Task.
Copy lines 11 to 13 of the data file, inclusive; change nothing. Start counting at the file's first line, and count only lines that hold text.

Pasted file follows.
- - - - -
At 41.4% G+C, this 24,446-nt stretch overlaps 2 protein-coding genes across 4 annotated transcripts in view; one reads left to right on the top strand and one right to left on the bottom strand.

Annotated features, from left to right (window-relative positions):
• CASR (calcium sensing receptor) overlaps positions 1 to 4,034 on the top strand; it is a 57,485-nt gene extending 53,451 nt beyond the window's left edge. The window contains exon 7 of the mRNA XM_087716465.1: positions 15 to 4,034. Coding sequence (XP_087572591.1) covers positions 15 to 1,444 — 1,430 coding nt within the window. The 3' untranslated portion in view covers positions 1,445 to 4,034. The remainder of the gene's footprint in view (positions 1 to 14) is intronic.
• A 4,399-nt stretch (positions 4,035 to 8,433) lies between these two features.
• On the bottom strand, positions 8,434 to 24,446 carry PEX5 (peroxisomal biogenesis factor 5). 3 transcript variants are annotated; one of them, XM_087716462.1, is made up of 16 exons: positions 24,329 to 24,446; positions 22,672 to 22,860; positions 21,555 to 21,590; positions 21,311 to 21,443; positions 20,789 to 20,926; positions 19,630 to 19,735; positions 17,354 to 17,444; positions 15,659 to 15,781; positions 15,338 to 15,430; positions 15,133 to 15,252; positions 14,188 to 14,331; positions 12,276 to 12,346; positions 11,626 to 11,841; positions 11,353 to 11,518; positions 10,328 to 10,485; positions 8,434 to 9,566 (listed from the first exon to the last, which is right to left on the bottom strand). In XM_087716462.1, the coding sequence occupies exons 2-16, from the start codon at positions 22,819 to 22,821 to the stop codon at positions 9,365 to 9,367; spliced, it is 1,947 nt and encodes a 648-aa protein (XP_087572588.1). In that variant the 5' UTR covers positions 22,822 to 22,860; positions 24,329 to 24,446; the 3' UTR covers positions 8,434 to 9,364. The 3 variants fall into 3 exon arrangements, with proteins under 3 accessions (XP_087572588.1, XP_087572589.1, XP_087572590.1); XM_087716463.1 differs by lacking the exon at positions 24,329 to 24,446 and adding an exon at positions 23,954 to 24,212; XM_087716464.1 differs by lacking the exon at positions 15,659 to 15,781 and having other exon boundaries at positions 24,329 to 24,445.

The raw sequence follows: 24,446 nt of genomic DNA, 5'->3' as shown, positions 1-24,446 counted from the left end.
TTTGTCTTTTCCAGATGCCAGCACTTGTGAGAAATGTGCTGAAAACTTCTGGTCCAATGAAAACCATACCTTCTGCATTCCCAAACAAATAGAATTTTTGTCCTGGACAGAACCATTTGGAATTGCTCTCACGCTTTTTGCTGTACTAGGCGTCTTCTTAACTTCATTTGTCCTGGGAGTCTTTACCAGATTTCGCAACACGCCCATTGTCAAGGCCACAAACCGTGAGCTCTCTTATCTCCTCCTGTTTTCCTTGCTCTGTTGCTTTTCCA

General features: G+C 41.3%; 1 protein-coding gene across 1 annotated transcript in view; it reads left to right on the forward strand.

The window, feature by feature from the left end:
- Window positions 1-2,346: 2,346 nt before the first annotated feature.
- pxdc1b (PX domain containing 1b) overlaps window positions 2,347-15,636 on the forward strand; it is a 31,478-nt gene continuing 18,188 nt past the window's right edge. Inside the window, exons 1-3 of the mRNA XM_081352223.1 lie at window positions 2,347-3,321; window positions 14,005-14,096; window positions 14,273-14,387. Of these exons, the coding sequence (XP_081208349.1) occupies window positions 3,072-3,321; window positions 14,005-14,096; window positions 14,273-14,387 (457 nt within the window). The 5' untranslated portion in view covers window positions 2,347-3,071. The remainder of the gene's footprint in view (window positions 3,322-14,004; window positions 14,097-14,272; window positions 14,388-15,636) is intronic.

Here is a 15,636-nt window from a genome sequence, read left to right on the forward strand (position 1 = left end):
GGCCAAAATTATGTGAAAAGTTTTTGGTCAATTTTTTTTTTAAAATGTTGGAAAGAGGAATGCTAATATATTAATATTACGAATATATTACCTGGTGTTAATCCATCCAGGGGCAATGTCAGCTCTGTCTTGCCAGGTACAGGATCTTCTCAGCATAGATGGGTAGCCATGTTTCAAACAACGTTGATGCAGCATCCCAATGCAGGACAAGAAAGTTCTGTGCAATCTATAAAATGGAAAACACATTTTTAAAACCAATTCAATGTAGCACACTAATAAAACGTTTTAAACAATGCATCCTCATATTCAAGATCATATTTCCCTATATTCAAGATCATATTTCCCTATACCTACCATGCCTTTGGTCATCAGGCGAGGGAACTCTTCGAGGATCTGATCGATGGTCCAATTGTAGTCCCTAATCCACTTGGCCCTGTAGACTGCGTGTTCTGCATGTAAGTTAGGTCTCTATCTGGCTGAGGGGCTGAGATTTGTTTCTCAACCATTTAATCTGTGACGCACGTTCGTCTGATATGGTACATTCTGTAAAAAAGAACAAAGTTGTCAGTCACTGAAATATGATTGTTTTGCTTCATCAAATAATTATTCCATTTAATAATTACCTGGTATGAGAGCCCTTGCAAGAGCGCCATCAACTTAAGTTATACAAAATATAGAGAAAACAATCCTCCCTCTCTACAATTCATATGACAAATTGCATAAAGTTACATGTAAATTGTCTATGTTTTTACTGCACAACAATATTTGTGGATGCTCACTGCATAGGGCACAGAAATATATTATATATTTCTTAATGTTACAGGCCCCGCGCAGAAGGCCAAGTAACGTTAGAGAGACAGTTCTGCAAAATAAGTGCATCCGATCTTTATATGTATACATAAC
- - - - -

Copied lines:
- pxdc1b (PX domain containing 1b) overlaps window positions 2,347-15,636 on the forward strand; it is a 31,478-nt gene continuing 18,188 nt past the window's right edge. Inside the window, exons 1-3 of the mRNA XM_081352223.1 lie at window positions 2,347-3,321; window positions 14,005-14,096; window positions 14,273-14,387. Of these exons, the coding sequence (XP_081208349.1) occupies window positions 3,072-3,321; window positions 14,005-14,096; window positions 14,273-14,387 (457 nt within the window). The 5' untranslated portion in view covers window positions 2,347-3,071. The remainder of the gene's footprint in view (window positions 3,322-14,004; window positions 14,097-14,272; window positions 14,388-15,636) is intronic.

Here is a 15,636-nt window from a genome sequence, read left to right on the forward strand (position 1 = left end):
GGCCAAAATTATGTGAAAAGTTTTTGGTCAATTTTTTTTTTAAAATGTTGGAAAGAGGAATGCTAATATATTAATATTACGAATATATTACCTGGTGTTAATCCATCCAGGGGCAATGTCAGCTCTGTCTTGCCAGGTACAGGATCTTCTCAGCATAGATGGGTAGCCATGTTTCAAACAACGTTGATGCAGCATCCCAATGCAGGACAAGAAAGTTCTGTGCAATCTATAAAATGGAAAACACATTTTTAAAACCAATTCAATGTAGCACACTAATAAAACGTTTTAAACAATGCATCCTCATATTCAAGATCATATTTCCCTATATTCAAGATCATATTTCCCTATACCTACCATGCCTTTGGTCATCAGGCGAGGGAACTCTTCGAGGATCTGATCGATGGTCCAATTGTAGTCCCTAATCCACTTGGCCCTGTAGACTGCGTGTTCTGCATGTAAGTTAGGTCTCTATCTGGCTGAGGGGCTGAGATTTGTTTCTCAACCATTTAATCTGTGACGCACGTTCGTCTGATATGGTACATTCTGTAAAAAAGAACAAAGTTGTCAGTCACTGAAATATGATTGTTTTGCTTCATCAAATAATTATTCCATTTAATAATTACCTGGTATGAGAGCCCTTGCAAGAGCGCCATCAACTTAAGTTATACAAAATATAGAGAAAACAATCCTCCCTCTCTACAATTCATATGACAAATTGCATAAAGTTACATGTAAATTGTCTATGTTTTTACTGCACAACAATATTTGTGGATGCTCACTGCATAGGGCACAGAAATATATTATATATTTCTTAATGTTACAGGCCCCGCGCAGAAGGCCAAGTAACGTTAGAGAGACAGTTCTGCAAAATAAGTGCATCCGATCTTTATATGTATACATAAC